Gujarat H.C : The ITAT is justified in confirming the addition of Rs.20 lakh as unexplained cash credit u/s 68 for unscecured loan though there is confirmation from lander

High Court Of Gujarat

Pavankumar M. Sanghvi vs. ITO

Section 68

Akil Kureshi & B.N. Karia, JJ.

Tax Appeal No. 1037 of 2017

12th February, 2018

Counsel Appeared:

Sudhir M Mehta, Adv., for the Appellant. : Shailee S Mehta, Adv., for the Appellant.

AKIL KURESHI, J:

1. Appeal is filed by the assessee challenging the judgment of the Income Tax Appellate Tribunal dated 17.05.2017 raising following questions for our consideration:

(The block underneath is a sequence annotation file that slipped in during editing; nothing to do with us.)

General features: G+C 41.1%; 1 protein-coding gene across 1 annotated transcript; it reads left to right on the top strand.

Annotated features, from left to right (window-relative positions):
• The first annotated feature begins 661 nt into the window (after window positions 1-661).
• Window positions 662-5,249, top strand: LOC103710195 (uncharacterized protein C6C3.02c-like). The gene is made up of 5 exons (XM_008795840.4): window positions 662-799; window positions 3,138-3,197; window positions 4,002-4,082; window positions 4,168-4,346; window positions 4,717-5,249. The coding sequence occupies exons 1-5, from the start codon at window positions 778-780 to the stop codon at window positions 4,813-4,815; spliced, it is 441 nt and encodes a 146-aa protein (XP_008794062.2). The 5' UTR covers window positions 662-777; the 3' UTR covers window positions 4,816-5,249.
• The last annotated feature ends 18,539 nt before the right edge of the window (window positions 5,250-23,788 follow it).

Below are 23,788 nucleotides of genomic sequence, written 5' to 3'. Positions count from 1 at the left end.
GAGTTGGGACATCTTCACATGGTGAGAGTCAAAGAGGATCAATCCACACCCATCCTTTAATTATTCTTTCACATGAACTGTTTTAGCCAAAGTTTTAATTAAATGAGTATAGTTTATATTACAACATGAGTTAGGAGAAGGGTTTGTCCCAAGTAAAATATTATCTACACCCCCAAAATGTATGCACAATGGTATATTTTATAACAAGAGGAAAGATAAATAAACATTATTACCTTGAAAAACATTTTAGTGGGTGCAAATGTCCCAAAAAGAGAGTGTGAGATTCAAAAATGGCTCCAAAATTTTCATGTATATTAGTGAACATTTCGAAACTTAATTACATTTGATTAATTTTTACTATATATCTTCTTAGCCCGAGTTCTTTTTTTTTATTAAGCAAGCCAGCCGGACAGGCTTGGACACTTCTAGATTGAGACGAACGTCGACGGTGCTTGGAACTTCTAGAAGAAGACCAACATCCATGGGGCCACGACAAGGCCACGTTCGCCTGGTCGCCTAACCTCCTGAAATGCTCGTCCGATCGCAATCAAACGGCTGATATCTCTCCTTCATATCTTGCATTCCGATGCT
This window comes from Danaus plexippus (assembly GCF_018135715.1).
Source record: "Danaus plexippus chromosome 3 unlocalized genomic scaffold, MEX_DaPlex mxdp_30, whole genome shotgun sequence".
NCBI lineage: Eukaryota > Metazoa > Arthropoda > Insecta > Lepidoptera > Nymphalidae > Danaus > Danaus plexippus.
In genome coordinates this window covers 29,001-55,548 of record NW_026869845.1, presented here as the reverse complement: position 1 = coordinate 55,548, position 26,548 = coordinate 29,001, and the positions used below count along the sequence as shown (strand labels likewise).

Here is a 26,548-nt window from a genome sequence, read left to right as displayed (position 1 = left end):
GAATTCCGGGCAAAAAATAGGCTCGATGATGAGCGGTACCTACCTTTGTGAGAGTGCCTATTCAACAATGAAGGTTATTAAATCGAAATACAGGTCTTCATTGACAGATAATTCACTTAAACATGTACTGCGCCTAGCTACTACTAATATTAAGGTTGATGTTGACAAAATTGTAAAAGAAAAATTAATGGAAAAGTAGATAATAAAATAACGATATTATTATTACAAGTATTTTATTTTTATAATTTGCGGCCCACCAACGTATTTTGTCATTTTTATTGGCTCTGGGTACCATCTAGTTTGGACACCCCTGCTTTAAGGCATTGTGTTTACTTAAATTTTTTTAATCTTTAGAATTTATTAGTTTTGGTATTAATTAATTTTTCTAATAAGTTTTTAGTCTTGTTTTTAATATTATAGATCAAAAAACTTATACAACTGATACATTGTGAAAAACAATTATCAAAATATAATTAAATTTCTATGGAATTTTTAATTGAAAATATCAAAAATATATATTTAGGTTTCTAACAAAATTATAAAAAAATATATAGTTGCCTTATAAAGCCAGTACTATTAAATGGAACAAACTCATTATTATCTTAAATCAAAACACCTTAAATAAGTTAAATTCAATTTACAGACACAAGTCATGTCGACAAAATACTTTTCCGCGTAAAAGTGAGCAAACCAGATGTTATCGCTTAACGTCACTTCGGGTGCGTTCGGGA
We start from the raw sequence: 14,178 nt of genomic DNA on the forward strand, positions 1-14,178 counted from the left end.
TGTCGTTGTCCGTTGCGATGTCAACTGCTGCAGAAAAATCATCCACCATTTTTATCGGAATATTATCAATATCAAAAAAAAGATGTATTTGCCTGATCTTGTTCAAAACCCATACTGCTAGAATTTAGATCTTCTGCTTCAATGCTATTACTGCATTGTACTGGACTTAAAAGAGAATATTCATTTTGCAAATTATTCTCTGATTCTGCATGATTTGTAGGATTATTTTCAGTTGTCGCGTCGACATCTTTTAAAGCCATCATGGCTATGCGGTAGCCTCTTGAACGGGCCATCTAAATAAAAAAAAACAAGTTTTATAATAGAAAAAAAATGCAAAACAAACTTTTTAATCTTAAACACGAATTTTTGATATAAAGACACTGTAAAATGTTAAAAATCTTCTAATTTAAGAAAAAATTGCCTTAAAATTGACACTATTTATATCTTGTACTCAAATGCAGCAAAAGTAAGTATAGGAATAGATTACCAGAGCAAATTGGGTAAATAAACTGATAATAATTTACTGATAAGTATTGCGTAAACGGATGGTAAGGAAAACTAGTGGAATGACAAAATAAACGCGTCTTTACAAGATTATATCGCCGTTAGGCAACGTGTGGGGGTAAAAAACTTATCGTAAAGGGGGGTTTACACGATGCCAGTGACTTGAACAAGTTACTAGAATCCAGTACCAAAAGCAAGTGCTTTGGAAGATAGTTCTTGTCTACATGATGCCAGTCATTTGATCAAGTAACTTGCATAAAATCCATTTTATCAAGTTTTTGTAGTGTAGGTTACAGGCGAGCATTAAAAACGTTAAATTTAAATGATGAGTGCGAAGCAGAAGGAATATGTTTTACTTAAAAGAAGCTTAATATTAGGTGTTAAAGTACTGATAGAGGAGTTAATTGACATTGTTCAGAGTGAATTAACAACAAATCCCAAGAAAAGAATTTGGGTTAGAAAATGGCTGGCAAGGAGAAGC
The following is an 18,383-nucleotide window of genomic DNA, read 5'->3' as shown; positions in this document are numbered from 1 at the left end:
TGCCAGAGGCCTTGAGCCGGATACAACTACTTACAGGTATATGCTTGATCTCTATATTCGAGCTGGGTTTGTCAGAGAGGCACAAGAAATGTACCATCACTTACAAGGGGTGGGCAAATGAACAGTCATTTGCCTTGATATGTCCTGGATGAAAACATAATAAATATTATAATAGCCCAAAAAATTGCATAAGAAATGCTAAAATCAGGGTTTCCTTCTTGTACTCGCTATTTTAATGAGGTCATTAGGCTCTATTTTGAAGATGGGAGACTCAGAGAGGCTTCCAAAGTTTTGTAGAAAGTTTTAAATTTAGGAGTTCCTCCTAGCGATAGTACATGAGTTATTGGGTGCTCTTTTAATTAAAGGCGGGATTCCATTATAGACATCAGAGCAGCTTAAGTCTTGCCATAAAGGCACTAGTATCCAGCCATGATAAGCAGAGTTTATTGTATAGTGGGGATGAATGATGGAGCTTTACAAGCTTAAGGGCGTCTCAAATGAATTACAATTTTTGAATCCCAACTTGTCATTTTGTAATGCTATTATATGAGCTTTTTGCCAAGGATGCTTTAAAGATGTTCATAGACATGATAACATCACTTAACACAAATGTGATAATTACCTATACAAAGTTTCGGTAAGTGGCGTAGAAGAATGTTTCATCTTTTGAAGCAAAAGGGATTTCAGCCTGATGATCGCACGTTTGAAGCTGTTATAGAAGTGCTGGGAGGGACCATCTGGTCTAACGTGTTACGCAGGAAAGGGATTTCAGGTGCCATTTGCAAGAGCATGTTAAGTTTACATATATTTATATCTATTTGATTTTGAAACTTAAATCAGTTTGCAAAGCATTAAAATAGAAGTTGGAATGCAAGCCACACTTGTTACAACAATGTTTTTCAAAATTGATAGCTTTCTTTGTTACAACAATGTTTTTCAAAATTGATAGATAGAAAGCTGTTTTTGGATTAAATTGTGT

“[A] Whether on the facts and in the circumstances of the case and law, the ITAT is justified in confirming the addition of Rs.20 lakh as unexplained cash credit u/s 68 for unscecured loan though there is confirmation from lander ?

[B] Whether on the facts and in the circumstances of the case and law, the ITAT is justified in confirming the addition of Rs.3,66,041/-made on account of interest paid on unsecured loans which is wrongly treated as unexplained cash credit u/s 68 ? “

2. The issues pertained to additions made by the Assessing Officer of two separate amounts of Rs.2 0 lakhs and Rs.3.66 lakhs (rounded off) under section 68 of the Income Tax Act, 1961 (‘the Act’ for short). The Commissioner (Appeals) also confirmed such additions, upon which, the issue reached the Tribunal. Tribunal by the impugned judgment, rejected the assessee’s appeal making following observations: